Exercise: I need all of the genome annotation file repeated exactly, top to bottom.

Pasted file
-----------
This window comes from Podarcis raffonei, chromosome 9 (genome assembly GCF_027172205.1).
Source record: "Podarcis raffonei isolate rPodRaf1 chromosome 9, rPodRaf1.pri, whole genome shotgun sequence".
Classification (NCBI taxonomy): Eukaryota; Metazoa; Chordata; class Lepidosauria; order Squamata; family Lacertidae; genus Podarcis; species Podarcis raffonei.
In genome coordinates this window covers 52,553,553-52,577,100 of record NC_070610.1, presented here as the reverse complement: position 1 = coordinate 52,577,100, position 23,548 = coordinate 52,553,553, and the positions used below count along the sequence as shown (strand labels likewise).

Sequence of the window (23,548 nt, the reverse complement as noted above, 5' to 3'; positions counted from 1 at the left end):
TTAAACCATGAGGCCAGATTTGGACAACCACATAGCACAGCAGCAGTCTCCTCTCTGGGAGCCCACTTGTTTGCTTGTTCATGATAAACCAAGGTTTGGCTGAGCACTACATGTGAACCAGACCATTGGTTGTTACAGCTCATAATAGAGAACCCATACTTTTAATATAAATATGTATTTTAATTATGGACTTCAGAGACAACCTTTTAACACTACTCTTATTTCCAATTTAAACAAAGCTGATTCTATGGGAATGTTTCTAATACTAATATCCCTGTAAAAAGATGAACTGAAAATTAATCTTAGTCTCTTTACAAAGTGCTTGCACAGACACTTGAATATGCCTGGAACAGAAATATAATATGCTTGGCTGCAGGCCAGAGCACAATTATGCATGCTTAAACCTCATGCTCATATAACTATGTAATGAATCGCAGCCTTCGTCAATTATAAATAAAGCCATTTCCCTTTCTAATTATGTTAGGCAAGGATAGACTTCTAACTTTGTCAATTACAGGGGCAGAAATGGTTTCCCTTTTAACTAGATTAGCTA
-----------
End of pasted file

This window comes from Podarcis raffonei, chromosome 9 (genome assembly GCF_027172205.1).
Source record: "Podarcis raffonei isolate rPodRaf1 chromosome 9, rPodRaf1.pri, whole genome shotgun sequence".
Classification (NCBI taxonomy): Eukaryota; Metazoa; Chordata; class Lepidosauria; order Squamata; family Lacertidae; genus Podarcis; species Podarcis raffonei.
In genome coordinates this window covers 52,553,553-52,577,100 of record NC_070610.1, presented here as the reverse complement: position 1 = coordinate 52,577,100, position 23,548 = coordinate 52,553,553, and the positions used below count along the sequence as shown (strand labels likewise).

Sequence of the window (23,548 nt, the reverse complement as noted above, 5' to 3'; positions counted from 1 at the left end):
TTAAACCATGAGGCCAGATTTGGACAACCACATAGCACAGCAGCAGTCTCCTCTCTGGGAGCCCACTTGTTTGCTTGTTCATGATAAACCAAGGTTTGGCTGAGCACTACATGTGAACCAGACCATTGGTTGTTACAGCTCATAATAGAGAACCCATACTTTTAATATAAATATGTATTTTAATTATGGACTTCAGAGACAACCTTTTAACACTACTCTTATTTCCAATTTAAACAAAGCTGATTCTATGGGAATGTTTCTAATACTAATATCCCTGTAAAAAGATGAACTGAAAATTAATCTTAGTCTCTTTACAAAGTGCTTGCACAGACACTTGAATATGCCTGGAACAGAAATATAATATGCTTGGCTGCAGGCCAGAGCACAATTATGCATGCTTAAACCTCATGCTCATATAACTATGTAATGAATCGCAGCCTTCGTCAATTATAAATAAAGCCATTTCCCTTTCTAATTATGTTAGGCAAGGATAGACTTCTAACTTTGTCAATTACAGGGGCAGAAATGGTTTCCCTTTTAACTAGATTAGCTA